Technical specifications on harmonised epidemiological indicators for biological hazards to be covered by meat inspection of domestic solipeds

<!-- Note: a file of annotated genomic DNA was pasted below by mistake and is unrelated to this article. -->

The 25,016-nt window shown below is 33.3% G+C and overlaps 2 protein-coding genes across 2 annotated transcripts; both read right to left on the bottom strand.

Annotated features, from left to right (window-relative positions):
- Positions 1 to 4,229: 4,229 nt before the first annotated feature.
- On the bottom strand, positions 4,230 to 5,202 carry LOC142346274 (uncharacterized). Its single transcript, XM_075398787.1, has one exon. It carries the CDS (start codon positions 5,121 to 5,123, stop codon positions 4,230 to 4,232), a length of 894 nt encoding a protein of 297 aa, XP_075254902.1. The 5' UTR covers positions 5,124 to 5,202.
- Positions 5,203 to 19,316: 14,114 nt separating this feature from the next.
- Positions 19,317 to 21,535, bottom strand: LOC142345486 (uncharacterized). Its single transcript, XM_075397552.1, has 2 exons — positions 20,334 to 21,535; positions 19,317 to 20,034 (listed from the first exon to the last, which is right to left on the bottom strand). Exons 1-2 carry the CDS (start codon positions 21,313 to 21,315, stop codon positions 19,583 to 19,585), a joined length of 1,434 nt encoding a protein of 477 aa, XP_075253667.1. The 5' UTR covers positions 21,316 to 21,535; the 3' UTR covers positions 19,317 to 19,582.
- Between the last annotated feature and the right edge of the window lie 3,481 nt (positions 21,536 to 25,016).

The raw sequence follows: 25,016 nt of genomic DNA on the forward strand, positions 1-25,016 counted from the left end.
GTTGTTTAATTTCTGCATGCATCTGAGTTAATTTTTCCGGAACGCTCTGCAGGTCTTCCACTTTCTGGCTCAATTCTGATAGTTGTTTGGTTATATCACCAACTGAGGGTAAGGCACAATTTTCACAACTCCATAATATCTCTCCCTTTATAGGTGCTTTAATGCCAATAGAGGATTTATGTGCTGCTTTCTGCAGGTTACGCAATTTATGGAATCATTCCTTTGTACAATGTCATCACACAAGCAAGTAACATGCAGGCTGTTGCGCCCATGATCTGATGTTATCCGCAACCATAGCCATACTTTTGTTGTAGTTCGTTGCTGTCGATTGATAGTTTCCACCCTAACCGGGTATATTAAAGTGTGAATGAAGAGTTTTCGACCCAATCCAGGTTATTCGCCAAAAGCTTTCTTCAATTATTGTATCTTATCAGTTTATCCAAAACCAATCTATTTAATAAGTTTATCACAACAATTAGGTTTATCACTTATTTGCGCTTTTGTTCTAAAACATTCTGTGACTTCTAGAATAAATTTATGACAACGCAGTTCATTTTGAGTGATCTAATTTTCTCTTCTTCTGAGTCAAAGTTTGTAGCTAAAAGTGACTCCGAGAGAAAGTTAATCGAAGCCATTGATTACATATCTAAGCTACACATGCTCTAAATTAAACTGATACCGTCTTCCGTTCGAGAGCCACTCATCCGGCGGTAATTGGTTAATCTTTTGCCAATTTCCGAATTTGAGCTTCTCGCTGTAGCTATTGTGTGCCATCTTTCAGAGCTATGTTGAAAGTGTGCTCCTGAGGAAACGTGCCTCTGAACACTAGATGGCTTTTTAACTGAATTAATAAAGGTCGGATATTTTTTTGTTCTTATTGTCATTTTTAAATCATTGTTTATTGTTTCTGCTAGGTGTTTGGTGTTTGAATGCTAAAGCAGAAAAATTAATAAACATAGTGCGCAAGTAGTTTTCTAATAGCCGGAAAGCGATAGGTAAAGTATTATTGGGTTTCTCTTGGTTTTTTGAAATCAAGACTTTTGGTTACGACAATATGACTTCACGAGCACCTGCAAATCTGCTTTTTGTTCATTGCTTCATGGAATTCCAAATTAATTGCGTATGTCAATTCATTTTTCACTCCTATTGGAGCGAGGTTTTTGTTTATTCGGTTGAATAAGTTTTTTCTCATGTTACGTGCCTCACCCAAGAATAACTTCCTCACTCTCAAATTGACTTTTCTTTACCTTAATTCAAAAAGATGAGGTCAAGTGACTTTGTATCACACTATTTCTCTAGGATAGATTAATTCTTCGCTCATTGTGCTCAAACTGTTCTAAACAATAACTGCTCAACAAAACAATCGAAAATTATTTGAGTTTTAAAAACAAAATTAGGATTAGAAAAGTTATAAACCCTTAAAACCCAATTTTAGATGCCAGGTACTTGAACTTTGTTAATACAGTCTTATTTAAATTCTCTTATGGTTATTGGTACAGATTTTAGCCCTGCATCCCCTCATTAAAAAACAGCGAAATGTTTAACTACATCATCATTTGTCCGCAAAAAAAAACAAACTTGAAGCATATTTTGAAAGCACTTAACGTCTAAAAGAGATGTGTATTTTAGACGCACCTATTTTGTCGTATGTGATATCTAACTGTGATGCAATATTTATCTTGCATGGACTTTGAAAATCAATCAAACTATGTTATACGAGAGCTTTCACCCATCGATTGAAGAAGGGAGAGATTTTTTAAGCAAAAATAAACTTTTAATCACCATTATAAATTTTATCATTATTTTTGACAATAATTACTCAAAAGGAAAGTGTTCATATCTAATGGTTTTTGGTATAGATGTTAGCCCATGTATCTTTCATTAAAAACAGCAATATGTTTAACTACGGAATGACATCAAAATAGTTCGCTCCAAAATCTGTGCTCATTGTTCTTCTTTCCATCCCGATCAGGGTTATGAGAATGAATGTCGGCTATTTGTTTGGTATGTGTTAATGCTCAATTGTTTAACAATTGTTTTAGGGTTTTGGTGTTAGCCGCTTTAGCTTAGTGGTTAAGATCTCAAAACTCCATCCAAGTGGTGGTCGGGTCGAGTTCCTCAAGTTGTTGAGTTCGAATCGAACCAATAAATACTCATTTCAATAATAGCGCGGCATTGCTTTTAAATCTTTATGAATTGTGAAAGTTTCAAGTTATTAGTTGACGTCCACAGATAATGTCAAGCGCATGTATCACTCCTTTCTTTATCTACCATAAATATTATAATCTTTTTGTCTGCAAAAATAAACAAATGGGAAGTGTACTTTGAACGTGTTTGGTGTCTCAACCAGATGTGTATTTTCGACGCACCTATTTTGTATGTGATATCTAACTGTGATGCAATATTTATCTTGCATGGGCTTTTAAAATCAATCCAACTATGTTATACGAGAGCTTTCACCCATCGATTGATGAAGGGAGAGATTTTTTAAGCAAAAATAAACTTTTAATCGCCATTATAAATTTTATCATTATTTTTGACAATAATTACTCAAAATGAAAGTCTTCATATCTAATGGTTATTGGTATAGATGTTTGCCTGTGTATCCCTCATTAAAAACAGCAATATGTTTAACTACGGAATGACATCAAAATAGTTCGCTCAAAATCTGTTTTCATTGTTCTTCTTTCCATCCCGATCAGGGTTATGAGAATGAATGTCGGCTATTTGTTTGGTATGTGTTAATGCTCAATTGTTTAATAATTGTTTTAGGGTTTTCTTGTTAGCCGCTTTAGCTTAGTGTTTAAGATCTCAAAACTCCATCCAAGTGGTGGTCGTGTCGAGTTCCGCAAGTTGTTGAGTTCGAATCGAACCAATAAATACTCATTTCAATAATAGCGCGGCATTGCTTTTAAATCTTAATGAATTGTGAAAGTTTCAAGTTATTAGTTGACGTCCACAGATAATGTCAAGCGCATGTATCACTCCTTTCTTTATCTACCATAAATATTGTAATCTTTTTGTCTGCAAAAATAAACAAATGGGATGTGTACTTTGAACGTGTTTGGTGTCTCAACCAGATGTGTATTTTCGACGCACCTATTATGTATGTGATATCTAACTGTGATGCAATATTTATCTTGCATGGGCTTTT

In this report, harmonised epidemiological indicators are proposed for food-borne biological hazards to public health that are related to domestic solipeds and meat thereof and that can be addressed within meat inspection. These hazards include only Trichinella. An epidemiological indicator is defined as the prevalence or concentration of the hazard at a certain stage of the food chain or an indirect measure of the hazard that correlates with the human health risk caused by the hazard. The indicators can be used by the European Commission and the Member States to consider when adaptations to meat inspection methods may be relevant and to carry out risk analysis to support such decisions. It is foreseen that the indicators are used in a risk-based system for domestic soliped meat as proposed in the EFSA Scientific Opinion on the public health hazards to be covered by inspection of meat from domestic solipeds, particularly to help categorise countries/regions and animals according to the risk related to Trichinella. Depending on the purpose and the epidemiological situation, risk managers should decide on the most appropriate indicator(s) to use, either alone or in combination, at national, regional or slaughterhouse level. It is recommended that risk managers should define legal requirements for improving traceability of horses, recording information on all animal movements. Member States are invited to report data generated by the implementation of the indicators in accordance with Directive 2003/99/EC. The proposed indicators should be regularly reviewed in the light of new information and the data generated by their implementation.